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Monday, 3 February, 2003, 15:01 GMT
Were lost tiles to blame?
Thermal tiles are the current focus of the investigation into the shuttle disaster. BBC News Online looks at their role.

What do the tiles do?

The tiles make up the thermal shield that is designed to protect the shuttle on its journey back to Earth.

The spacecraft encounters intense temperatures as it re-enters the planet's atmosphere, nose up and "belly first".

Once tiles are lost and the heat shield is damaged, the fate of the crew is sealed

Peter Bond
To withstand temperatures of up to 2,000 degrees Celsius, it is coated with 24,000 such tiles.

The tiles line the underside of the shuttle, including the leading edge of each wing, and the nose.

They are of different types but the most resistant ones are black tiles, made from reinforced carbon.

Why does evidence point to the tiles?

Nasa fears that a piece of fuel-tank insulation that fell off at launch may have damaged one or more tiles.

Temperatures on the left side of the shuttle rose significantly before it burst into flames, especially near the left wheel recess.

The heating effect would have buffeted Columbia and could have caused more tiles to fall off.

Could the damage have been repaired?

This has been a matter of speculation. Some are asking whether more could have been done before landing.

Girls, AFP
The space community is in mourning
Peter Bond, space science adviser to the UK Royal Astronomical Society, says Nasa looked into whether they could be repaired as early as the 1970s.

The space agency found there was no safe way to do it, he says, especially for repairs to the underside of the shuttle.

"Each tile is unique - there are hundreds of tiles and they are all a different shape and size," he told BBC News Online.

"Once tiles are lost and the heat shield is damaged, the fate of the crew is sealed."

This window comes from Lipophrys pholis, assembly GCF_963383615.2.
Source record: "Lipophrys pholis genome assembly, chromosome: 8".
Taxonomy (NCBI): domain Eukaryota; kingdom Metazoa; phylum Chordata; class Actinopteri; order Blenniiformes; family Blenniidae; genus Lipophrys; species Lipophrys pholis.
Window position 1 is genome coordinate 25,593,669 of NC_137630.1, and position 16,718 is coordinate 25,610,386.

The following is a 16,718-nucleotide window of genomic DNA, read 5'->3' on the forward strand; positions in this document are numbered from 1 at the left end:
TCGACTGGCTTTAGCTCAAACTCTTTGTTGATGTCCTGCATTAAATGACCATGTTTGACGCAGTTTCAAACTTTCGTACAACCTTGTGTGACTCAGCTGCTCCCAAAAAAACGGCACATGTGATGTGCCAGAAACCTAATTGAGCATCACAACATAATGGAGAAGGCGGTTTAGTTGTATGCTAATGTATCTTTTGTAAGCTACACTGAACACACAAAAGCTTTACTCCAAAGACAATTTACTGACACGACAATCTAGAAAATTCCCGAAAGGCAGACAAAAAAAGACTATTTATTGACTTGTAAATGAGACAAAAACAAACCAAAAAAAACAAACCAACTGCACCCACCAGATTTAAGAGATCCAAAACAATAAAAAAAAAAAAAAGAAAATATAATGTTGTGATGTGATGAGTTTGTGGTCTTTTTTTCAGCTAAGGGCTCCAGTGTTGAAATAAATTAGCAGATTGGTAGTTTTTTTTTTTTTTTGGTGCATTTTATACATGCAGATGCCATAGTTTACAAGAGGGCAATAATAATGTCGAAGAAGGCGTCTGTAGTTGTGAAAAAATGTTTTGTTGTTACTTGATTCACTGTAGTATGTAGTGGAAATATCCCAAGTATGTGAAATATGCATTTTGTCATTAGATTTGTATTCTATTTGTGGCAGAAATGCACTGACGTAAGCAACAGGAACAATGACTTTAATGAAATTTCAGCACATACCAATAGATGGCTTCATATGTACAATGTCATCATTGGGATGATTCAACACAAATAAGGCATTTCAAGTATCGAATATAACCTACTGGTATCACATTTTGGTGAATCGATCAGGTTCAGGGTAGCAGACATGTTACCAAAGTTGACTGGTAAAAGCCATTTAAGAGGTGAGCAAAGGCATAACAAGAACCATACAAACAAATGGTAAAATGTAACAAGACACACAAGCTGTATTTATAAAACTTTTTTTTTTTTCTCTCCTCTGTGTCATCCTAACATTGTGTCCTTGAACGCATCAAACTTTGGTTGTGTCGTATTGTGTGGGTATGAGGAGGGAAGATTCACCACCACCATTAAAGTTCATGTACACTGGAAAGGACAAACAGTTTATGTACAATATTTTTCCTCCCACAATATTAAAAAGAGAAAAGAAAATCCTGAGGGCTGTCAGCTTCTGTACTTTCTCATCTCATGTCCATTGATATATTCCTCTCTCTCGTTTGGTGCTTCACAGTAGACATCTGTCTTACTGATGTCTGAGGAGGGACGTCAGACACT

Nasa insists there was nothing on board that the crew could have used to repair missing or broken tiles.

In any case, it believed at the time that the tile damage was no reason for concern.

Have tiles caused problems before?

There is a long history of problems with thermal tiles during the space shuttle programme, including with Columbia itself.

In the early days of research, the glue that held the tiles to the bottom of the shuttle would not stick. The hitch was later solved by engineers.

Columbia, which was the first shuttle to fly in space, got off the ground in 1981. Its launch was delayed after more than 150 heat tiles were damaged during a test flight in 1979.

Another space shuttle, Atlantis, was reported to have lost as many as 175 protective tiles, in a classified mission in 1988.

The US space shuttle fleet has been re-fitted many times over the years, including a complete overhaul of the thermal protection system.

What about other causes of the disaster?

Nasa officials say they cannot yet confirm the cause of the crash but they say there was a significant rise in temperature on the left side of the shuttle shortly before it disintegrated.

Independent experts say it is too early to rule out other factors but a thermal rather than structural problem seems likely.


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02 Feb 03 | Americas
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